by Rev. Mary Frances Thompson, Ministry Assistant Greenwood First Baptist, Field Director for the State Committee for Epiphany

Some years ago, our church was given a beautiful crèche made out of ceramic pottery or some equally breakable material. Part of our Hanging of the Green service each year involves bringing crèche figures down a stone aisle and up a couple of stone steps. The year I was assigned to help bring in the crèche, I was more focused on not dropping the piece than I was on the meaning of the service. Did I mention I am clumsy? When I was growing up the ceramic crèche would have been a “look but don’t touch” item. Sometimes God seems like that, too. The awesomeness of God sometimes causes God to seem untouchable. How do I relate to Someone as great as God? How do I dare to approach the Creator of the universe, the Sovereign over all that was, is, and ever will be?

This year during our Hanging of the Green service, we made a couple of simple, yet profound changes to the way the crèche was brought into the service. We did not use the ceramic crèche. We used a variety of child-friendly Nativity sets from our children and preschooler area. Some of the choices were wooden and large in comparison to the other pieces. Other choices were made of durable plastic. The children were allowed to choose the piece they wished to carry. (Rumor is that there were two baby Jesuses.) Most of the children walked alone down the aisle. At least one older child escorted a younger child who was not her sibling. At least two families, who had dedicated their children during the year, carried those children down the aisle with crèche pieces. One toddler walked down the aisle on wobbly legs as his parents held his hands. Although our pastor had recited the Christmas story from Luke, the children conveyed the real meaning of the story through their actions, without words.

When our parents dedicate a child, the parents promise to raise the child in the knowledge and love of Christ. The church promises to support those parents and to pray for and help nurture the child. The very young children who participated in this year’s Hanging of the Green will not remember the service. Their parents and the rest of the congregation will not soon forget it. As the children grow older they will be told of how they helped lead worship.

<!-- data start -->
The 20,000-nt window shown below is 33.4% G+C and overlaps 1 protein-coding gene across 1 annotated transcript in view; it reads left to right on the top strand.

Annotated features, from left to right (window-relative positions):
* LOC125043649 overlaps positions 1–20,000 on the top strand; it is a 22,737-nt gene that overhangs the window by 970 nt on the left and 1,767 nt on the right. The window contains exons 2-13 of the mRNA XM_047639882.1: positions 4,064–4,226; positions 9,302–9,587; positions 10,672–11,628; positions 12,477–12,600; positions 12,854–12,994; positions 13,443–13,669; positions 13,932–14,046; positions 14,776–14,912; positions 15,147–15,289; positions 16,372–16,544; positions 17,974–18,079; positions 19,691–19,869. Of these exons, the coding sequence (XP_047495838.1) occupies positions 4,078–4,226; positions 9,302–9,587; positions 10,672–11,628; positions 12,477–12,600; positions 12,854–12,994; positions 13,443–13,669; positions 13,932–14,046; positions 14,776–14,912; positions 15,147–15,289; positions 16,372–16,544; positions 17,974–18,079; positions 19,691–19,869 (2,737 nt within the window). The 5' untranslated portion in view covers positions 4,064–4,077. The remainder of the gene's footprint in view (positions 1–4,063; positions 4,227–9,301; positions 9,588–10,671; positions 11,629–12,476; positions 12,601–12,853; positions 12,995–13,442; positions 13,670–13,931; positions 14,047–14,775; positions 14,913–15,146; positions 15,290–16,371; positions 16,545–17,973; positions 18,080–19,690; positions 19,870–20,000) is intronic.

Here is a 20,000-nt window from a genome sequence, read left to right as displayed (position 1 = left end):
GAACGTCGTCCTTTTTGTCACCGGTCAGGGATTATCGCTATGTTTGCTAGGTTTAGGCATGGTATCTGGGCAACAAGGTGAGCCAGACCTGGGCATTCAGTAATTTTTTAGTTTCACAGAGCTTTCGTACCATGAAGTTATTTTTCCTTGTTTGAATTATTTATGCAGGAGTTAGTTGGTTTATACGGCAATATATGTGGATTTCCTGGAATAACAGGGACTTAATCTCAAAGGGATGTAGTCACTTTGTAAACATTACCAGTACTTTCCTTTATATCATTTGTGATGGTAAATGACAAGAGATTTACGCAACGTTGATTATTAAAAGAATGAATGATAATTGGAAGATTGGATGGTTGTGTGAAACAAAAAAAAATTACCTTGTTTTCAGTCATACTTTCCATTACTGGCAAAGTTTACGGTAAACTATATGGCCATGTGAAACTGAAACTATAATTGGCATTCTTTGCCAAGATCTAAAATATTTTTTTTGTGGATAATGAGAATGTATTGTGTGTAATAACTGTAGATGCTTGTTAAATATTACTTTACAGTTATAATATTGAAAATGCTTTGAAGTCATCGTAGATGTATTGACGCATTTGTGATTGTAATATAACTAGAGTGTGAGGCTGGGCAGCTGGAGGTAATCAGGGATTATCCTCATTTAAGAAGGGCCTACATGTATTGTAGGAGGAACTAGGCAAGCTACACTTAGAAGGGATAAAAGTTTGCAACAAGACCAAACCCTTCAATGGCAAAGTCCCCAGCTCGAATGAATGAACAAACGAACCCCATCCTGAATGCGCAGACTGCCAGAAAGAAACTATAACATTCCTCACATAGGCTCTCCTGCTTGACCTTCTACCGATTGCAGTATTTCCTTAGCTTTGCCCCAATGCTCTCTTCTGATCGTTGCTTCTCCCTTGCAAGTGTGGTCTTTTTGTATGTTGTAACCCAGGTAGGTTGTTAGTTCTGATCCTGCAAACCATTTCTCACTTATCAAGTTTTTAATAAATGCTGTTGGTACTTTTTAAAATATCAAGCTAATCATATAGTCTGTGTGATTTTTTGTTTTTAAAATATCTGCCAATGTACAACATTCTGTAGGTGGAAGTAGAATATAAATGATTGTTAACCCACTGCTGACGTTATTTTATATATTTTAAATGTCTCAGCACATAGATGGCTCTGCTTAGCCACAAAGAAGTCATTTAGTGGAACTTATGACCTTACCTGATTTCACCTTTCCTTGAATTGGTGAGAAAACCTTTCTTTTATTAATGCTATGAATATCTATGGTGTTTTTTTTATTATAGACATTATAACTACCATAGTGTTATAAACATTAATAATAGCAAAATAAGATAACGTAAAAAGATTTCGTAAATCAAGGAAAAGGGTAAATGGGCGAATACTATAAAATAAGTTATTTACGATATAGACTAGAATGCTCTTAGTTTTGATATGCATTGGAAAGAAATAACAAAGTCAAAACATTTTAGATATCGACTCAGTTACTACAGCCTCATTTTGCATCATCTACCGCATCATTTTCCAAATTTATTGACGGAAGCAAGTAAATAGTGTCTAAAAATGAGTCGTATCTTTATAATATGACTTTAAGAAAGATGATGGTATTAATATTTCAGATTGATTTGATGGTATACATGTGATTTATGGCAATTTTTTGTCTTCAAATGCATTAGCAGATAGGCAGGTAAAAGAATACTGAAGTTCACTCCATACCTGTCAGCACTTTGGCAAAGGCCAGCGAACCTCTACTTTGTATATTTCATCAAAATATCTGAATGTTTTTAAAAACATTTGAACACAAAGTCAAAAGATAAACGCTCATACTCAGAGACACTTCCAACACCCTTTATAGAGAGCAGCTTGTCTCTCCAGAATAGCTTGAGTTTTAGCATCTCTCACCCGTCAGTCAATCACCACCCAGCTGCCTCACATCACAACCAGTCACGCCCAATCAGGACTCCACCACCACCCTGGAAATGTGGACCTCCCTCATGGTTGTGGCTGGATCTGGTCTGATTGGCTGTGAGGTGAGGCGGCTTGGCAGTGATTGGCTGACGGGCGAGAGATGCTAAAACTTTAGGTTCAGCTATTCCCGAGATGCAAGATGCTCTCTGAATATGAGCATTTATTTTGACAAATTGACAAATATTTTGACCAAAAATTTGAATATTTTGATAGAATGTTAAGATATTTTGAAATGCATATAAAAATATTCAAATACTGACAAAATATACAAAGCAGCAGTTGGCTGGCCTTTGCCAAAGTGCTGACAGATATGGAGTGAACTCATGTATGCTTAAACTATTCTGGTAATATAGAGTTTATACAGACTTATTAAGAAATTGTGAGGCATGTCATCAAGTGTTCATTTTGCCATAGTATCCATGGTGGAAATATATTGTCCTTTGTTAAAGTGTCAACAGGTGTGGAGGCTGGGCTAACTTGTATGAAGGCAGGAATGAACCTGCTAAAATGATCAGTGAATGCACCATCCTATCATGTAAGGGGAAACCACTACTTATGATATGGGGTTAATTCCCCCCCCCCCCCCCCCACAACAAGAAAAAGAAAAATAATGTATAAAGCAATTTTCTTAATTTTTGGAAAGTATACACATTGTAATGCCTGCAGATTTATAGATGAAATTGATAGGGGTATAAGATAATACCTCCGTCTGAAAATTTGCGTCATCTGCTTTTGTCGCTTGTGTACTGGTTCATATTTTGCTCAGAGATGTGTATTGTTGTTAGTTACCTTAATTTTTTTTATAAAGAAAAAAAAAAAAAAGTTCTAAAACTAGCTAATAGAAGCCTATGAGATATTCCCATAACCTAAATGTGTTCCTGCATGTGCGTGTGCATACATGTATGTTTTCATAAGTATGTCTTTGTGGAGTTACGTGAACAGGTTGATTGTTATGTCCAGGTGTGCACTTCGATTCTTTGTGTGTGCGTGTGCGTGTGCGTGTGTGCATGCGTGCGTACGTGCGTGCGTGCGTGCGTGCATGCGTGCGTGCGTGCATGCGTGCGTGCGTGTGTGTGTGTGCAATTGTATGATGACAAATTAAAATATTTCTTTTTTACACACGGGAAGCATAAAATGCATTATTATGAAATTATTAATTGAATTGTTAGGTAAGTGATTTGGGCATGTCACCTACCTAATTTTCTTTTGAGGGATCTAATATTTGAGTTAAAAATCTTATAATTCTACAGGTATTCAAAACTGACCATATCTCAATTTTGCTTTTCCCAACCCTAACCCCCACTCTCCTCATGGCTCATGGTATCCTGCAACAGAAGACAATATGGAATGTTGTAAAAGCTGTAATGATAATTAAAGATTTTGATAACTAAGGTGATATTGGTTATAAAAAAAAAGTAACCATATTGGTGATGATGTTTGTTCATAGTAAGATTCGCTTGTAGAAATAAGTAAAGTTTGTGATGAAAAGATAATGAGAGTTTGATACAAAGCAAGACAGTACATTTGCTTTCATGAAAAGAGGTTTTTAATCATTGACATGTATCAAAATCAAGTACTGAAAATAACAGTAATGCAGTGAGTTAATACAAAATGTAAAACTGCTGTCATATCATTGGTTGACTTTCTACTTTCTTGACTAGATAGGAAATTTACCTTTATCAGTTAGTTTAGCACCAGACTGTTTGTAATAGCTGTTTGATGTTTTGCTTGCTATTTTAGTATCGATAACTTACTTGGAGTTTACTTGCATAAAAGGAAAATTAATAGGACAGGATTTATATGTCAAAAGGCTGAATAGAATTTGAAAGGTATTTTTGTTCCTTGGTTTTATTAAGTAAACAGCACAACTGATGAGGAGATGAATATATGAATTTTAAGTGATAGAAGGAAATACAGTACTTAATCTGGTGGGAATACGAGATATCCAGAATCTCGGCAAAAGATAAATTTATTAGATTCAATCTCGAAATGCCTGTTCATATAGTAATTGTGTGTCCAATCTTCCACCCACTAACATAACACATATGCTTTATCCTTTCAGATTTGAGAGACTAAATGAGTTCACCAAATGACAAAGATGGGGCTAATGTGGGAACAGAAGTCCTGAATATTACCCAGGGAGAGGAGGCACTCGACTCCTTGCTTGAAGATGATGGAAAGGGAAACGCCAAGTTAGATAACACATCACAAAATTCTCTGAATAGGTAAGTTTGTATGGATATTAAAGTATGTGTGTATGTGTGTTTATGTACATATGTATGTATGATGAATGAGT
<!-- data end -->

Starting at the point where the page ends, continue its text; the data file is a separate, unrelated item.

Our older children often have opportunities to help our younger children. Years ago, when we first began having times when older and younger children met together, the older children complained about working with the “babies.” Now, most of the older children in our congregation have grown up being helped and then becoming helpers. I have never heard them complain about working with the younger children. What I have heard is reports of an older child helping one of the younger children at school. Our children “get” the concept of being brothers and sisters in Christ.

Most of the congregation did not see one young girl leave her parents and siblings as they walked down the aisle. She chose to give her grandparents a hug and to stay with them instead of approaching the crèche. The child’s action could be interpreted as choosing family over Christ, but I see her actions another way. This child saw someone she loved and chose to share love in a tangible way with that person. She felt comfortable enough during our service to make that choice. The symbolism of taking the crèche to the altar and even of hugging her grandmother were lost on the child. She shared love instinctively and innocently – like a child. Isn’t that how Jesus said we are supposed to come to God?

This year’s creche showed that Jesus came to be among us, in a way that we can touch. The awesome, indescribable God came as a baby, touchable, huggable, and familiar. All ages, sizes, shapes, and appearances were welcomed at the creche two thousand years ago and now. The children who needed help were given help. The children who could make the journey alone were trusted and allowed to approach the altar. I cannot help but think that one day, when these children are old enough to decide to make a profession of faith, the walk down the church aisle will not be intimidating.

Jesus is fully God in all of God’s awesomeness. Jesus deserves our respect and our worship. Yet, Jesus became fully human. Jesus chose to give up his place in Heaven to come to earth to be one of us. Jesus chose to be touchable. Sometimes we need a God who is great enough, powerful enough, insulated enough from our problems to be in control. We need a God we can look at and worship but not touch. At other times we need a God who understands us, who loves us, who accepts us. We need a touchable God. In God’s great mystery, we have a God who satisfies all our needs!